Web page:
Isn’t it great to live in a country where citizens have a say in who serves in every public position from president
to school board?
Wouldn’t it be even better if citizens actually took that privilege seriously and went to the polls equipped with knowledge of the candidates and their positions?
OK, that might be aiming a little high, so we’ll lower our expectations:
Wouldn’t it be even better if citizens actually took that privilege seriously and went to the polls?
Indiana’s May 4 primary was a vivid reminder of how many of us take the democratic process for granted. Statewide numbers were not immediately available, but central Indiana’s preliminary stats provided a glimpse of what’s to come: Voter turnout ranged from 15 percent in Marion County to 26 percent in Hamilton County. Four years ago, statewide turnout in May was just 19 percent.
Sure, they were primaries—and midterm primaries at that—and as such lacked the “Get out the Vote” efforts that accompany more high-profile elections. But that’s no excuse for two-thirds or more of registered voters sitting it out.
In addition to selecting candidates for Congress and the state Legislature, voters chose the Republican contender in what promises to be a bruising battle for U.S. Senate. And then there were the school board elections—perhaps the most local of the local races—that were actually decided by the dedicated few who bothered to show up.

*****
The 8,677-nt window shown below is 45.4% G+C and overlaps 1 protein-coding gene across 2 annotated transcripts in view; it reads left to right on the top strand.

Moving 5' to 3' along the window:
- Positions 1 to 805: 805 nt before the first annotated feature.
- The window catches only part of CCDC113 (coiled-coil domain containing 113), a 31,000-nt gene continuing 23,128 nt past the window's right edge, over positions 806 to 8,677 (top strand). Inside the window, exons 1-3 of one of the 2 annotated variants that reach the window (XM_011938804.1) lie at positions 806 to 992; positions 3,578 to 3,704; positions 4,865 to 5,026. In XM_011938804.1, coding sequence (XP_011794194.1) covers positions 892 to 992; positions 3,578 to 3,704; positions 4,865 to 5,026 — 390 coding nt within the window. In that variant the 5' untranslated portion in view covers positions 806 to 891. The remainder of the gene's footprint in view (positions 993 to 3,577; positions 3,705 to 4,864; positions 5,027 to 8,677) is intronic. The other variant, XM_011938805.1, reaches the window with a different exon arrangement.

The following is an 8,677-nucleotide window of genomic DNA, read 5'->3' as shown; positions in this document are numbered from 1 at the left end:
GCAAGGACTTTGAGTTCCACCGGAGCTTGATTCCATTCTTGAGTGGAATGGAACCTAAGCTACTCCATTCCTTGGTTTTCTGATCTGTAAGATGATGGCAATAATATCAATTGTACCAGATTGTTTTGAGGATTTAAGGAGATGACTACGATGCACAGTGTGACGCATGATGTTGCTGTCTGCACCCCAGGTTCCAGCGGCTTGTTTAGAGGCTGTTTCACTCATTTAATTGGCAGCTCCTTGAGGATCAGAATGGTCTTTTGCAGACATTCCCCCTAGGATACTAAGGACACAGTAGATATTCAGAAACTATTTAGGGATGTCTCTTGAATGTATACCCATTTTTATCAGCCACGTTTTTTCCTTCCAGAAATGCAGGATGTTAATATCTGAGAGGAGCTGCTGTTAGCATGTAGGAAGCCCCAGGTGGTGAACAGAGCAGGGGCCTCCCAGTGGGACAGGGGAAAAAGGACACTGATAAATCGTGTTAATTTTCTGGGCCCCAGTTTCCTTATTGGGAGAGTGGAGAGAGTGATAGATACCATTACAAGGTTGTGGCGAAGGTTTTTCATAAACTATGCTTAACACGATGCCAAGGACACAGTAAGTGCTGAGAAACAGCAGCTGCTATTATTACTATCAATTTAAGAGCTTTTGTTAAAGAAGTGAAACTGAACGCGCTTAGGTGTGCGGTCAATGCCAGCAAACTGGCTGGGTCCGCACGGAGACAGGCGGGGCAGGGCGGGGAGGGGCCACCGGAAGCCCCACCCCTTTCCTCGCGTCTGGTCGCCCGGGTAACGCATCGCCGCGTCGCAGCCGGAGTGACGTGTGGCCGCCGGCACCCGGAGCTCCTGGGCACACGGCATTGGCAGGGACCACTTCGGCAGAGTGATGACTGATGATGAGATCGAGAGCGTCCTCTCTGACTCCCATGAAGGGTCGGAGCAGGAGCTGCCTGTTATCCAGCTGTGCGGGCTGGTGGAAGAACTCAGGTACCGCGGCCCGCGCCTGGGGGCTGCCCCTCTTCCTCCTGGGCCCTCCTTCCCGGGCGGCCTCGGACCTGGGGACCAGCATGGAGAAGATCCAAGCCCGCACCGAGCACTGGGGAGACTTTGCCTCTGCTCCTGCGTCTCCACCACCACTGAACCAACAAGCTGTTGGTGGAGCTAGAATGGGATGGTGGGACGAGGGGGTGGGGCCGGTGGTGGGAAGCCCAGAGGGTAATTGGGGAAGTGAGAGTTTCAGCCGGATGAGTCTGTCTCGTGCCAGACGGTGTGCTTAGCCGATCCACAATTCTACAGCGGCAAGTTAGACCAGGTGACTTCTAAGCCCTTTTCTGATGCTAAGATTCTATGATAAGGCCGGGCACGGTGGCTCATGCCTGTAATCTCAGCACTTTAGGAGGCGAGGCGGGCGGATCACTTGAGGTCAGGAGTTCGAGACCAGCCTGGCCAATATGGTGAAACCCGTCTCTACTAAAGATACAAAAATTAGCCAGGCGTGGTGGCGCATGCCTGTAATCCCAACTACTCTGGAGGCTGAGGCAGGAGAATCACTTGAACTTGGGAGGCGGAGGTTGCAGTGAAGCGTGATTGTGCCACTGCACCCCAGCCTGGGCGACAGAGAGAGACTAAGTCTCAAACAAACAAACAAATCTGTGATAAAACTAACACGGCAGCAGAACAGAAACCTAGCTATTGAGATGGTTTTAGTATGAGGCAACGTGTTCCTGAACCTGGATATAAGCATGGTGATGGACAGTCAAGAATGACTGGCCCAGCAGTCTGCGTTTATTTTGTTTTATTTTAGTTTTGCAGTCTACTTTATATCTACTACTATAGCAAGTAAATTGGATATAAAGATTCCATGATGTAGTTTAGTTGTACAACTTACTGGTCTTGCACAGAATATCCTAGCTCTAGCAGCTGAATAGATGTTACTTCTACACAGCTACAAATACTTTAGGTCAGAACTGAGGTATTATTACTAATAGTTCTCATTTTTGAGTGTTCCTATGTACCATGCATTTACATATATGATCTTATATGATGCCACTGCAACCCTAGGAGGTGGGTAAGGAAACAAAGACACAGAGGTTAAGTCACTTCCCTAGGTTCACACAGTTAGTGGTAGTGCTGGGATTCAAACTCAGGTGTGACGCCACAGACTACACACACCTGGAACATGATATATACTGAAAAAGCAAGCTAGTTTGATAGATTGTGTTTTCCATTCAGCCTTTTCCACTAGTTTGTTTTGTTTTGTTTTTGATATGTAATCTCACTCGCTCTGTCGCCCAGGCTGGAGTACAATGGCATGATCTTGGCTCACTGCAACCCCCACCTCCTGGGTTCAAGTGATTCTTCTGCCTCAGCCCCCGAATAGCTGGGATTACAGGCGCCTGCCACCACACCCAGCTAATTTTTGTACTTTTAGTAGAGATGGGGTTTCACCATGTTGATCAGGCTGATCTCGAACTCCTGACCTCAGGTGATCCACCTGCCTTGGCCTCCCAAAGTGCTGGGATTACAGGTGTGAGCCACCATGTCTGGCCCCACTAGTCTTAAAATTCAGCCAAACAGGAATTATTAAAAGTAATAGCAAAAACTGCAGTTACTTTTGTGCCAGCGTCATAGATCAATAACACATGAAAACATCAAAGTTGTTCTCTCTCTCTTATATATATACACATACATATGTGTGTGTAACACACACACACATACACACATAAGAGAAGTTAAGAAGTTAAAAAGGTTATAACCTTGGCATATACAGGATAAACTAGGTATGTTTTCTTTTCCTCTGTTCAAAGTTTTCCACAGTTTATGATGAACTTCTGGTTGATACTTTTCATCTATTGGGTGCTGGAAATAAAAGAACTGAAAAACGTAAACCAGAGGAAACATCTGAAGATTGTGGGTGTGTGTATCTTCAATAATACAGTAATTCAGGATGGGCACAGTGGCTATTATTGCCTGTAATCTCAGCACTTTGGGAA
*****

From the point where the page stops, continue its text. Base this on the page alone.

Yes, despite a recommendation in the bipartisan Kernan-Shepard report on government reform, efforts to move school board elections to the fall general election haven’t succeeded. And still no one shows up in May.
What does it say about our citizenry that the crowds outside Mexican restaurants on Cinco de Mayo far outpaced the traffic at polling places on Election Day? Maybe we should replace the red-white-and-blue “I voted” stickers with frosty margaritas.
Even in presidential election years, the primary is largely overlooked because the candidates usually have their party’s nomination wrapped up before Indiana gets around to voting. The hotly contested 2008 race was a rare exception—and still just 40 percent of voters came out. That’s simply not good enough.
It would be great to someday see precincts filled with prepared voters weighing in on important issues, but first we need to get people to the polls.
A bar beside the ballot box might not be the answer, but we have to find a way to engage our fellow Americans in the very process that makes America great. We celebrate Mexico’s 1862 victory over the French every May—is it too much to ask that we also celebrate the informed electorate’s victory over apathy?•
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